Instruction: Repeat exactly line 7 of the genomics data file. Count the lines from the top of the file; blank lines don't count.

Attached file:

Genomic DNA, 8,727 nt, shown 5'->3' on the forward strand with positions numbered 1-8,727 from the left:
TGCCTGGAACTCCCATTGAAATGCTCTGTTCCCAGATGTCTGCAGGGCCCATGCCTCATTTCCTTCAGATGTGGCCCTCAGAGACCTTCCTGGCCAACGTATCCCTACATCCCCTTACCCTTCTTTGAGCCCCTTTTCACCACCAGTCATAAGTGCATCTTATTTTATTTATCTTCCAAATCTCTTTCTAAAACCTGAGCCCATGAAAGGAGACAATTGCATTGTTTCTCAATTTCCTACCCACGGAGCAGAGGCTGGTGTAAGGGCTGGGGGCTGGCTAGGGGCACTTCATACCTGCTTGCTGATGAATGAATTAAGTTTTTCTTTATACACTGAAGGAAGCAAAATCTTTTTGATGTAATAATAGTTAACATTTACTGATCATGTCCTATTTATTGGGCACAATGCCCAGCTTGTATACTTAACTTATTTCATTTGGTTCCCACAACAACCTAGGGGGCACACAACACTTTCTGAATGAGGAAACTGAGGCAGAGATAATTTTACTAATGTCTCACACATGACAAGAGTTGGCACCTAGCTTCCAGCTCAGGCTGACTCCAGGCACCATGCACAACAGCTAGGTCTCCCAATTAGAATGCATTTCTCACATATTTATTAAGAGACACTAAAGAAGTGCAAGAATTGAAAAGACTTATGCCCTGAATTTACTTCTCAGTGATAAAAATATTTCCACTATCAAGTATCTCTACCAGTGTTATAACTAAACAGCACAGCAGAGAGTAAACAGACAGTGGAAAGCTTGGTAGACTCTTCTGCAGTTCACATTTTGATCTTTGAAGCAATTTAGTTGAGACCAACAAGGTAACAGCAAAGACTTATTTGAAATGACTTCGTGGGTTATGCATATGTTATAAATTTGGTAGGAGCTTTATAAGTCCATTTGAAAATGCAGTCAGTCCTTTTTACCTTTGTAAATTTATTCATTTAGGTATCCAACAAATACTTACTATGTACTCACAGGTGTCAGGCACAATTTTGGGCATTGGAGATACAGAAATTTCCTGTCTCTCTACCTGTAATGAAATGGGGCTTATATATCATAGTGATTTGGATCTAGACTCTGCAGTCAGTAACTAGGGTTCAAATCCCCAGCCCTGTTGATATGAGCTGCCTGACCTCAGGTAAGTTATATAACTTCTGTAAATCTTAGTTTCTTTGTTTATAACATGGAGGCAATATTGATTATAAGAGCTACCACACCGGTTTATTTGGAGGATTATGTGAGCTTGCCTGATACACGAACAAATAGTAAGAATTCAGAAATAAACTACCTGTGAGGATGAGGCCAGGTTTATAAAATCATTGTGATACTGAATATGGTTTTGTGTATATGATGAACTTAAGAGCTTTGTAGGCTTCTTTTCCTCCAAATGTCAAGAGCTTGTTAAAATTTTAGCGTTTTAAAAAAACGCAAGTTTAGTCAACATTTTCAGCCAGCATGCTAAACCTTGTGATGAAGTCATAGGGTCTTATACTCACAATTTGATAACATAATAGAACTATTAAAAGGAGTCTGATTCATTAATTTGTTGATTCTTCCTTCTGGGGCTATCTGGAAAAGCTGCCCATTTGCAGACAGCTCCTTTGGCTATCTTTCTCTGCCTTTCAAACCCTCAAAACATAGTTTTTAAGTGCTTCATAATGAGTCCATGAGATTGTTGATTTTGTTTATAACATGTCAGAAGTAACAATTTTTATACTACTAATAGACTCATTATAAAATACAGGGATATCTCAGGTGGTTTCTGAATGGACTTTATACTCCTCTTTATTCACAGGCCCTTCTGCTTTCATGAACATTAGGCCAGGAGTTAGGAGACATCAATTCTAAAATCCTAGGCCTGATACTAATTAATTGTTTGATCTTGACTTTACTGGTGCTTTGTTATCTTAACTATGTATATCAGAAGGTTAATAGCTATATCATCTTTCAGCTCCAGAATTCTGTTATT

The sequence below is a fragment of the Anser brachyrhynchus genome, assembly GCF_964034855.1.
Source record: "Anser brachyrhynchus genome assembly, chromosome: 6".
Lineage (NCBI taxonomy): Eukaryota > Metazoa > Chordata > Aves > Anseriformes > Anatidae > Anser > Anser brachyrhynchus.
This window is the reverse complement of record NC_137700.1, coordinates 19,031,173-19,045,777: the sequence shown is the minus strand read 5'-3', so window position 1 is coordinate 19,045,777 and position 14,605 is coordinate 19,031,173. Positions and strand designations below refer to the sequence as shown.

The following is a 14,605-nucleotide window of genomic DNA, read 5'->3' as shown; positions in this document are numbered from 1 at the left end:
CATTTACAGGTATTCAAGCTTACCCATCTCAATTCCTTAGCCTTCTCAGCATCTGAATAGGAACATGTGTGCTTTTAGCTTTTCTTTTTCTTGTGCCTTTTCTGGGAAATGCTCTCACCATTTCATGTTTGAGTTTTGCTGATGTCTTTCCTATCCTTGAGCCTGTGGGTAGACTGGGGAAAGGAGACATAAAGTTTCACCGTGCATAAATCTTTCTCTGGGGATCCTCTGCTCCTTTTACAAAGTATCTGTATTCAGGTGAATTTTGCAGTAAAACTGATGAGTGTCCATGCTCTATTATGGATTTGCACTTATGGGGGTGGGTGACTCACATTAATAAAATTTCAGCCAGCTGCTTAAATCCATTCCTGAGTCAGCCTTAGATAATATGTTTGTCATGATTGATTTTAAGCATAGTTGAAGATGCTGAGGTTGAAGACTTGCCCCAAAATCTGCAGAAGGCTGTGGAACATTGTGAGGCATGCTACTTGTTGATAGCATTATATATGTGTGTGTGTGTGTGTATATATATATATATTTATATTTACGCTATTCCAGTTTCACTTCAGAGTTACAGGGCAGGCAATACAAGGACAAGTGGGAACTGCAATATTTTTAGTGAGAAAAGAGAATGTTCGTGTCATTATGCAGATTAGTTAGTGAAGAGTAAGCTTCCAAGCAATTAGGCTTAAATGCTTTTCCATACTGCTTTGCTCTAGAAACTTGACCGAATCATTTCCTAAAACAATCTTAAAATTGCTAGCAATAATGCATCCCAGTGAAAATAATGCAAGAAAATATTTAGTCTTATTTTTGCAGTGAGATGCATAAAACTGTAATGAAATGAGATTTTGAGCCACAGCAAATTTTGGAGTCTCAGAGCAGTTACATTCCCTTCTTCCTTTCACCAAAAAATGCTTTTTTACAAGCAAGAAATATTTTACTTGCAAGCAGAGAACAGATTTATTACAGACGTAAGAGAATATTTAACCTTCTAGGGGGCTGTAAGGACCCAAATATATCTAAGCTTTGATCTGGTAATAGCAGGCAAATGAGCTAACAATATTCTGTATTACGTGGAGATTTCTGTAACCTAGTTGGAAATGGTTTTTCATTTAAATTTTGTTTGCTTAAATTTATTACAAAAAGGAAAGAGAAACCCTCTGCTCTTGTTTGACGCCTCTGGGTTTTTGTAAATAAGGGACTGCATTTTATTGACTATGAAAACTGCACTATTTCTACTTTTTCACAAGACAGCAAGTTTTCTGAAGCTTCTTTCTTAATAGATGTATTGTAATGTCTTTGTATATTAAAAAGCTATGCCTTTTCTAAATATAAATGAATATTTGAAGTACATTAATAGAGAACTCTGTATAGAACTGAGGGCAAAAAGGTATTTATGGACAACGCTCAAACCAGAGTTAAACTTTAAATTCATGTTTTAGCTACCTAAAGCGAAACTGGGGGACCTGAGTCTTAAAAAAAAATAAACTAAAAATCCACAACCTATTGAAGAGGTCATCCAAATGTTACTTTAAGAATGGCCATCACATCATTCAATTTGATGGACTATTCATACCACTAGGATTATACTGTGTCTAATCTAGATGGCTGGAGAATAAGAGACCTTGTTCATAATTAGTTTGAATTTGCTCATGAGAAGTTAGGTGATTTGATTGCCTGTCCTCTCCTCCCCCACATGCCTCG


The following is a 14,605-nucleotide window of genomic DNA, read 5'->3' as shown; positions in this document are numbered from 1 at the left end: